(a) the name of the food;
(b) a list of ingredients; the quantity of certain ingredients or categories of ingredients;
(c) the appropriate durability indication;
(d) any special storage conditions or conditions of use;
(e) the name or business name and an address or registered office of either or both of:-
(i) the manufacturer or packer, or
(ii) a seller established within the European Community;
(f) particulars of the place of origin or provenance of the food if failure to give such particulars might mislead a purchaser to a material degree.

• Name of the food
• Net weight or volume, where required;
• List of ingredients, including allergens;
• Date mark, or a reference to where it can be found;
• Instructions for use and/or storage;
• Nutrition information, if required;
nutrition labelling gives energy value, amounts of protein, carbohydrate, sugars, fats, saturates, fibre and sodium.

termscondcofid

COFID

 

Reference Intake RI s on food labels

The voluntary UK front of pack Nutrition Labelling Scheme launched on 19/6/2013 uses Reference Intake information RI –  this was known as Guideline Daily Amount (GDA).

It shows levels of energy, fat, saturates, sugar and salt in red, amber or green if the traffic light system is used. Adult values only for average sized woman.
The Nutrition Program only shows adult values on food labels in line with this UK labelling scheme.
Reference intakes are based on an average-sized woman doing an average amount of physical activity.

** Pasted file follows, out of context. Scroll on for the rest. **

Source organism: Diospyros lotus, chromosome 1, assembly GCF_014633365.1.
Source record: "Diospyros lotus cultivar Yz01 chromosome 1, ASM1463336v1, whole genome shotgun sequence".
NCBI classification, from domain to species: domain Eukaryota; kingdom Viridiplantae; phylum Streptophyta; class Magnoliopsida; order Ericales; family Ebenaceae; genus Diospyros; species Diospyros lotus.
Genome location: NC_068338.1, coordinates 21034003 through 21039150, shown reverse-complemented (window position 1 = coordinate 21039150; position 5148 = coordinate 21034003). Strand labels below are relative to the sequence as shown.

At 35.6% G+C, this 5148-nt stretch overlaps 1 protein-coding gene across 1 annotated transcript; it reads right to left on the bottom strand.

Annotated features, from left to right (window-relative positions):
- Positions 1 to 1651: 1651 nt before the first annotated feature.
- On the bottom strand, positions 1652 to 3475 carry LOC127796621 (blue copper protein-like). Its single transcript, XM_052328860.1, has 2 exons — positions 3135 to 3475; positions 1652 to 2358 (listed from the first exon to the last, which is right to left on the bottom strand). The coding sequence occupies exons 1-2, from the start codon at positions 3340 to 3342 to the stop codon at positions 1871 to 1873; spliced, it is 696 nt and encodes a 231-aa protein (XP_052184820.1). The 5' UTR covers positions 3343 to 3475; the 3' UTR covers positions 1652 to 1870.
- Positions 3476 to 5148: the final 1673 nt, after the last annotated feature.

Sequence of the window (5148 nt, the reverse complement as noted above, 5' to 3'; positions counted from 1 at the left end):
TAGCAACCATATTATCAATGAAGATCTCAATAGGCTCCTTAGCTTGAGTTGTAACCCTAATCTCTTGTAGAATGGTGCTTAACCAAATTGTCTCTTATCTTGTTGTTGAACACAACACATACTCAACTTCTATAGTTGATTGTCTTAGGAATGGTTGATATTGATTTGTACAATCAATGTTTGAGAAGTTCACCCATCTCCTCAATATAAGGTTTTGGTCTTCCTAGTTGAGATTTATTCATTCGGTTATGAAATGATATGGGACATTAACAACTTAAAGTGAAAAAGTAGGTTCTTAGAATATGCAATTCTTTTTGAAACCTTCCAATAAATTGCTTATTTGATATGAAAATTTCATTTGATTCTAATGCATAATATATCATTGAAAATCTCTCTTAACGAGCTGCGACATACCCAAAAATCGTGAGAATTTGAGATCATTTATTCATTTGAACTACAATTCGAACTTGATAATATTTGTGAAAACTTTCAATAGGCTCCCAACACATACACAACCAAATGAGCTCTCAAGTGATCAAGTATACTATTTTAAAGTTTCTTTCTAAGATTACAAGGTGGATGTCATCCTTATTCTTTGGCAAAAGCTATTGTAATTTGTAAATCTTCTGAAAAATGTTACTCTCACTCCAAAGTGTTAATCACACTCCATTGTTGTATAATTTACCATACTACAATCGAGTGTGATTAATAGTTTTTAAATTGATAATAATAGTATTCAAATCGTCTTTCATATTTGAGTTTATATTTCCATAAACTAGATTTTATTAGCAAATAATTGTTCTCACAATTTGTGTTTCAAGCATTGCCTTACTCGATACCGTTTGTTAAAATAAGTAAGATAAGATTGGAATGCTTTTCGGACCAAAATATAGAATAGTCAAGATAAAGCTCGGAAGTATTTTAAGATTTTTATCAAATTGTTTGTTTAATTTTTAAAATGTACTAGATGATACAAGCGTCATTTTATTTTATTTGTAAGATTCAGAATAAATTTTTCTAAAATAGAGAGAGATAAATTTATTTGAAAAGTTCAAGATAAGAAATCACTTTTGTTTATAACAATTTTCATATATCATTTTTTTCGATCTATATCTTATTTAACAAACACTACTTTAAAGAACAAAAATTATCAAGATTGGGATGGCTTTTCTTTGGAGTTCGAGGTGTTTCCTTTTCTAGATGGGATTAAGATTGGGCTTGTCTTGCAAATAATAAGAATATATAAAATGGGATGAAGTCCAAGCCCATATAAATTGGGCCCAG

RIs for fat, saturates, sugars and salt are the maximum amounts that should be consumed in a day.

Reference intakes

These are the figures currently used on most FoP (Front of Pack) labels and are adult values, based on an average sized woman, doing an average amount of physical activity.

New Food Label 2013

New Food Label 2013

Food Preparation and Nutrition GCSE – nutritional information on recipes for students

The Nutrition Program follows the rules for Reference Intake set out by the Department of Health, Food Standards Agency and other agencies.
Since 2014 RI on food labels only shows the RI for an adult woman.In the past whe n we used GDAs we showed men, women and a child of 5-10 years old.
Hidden in the Program if you click My Recipes – go to your recipe/ Nutrition/ Show 8 you see the table of nutrients.
At the bottom of the screen there is a green box withe Reference Intake. Click that and you will see old RI/GDA data for a child 5-10 years old.

If students are analysing each dish they can’t technically use RI for children as the data does not exist.
Instead go to My Meals and call the meal ‘Apple PIe’ or something. Choose the age and sex of the child and the meal type.
Choose the recipe you want the data for – say Apple pie and it adds one portion.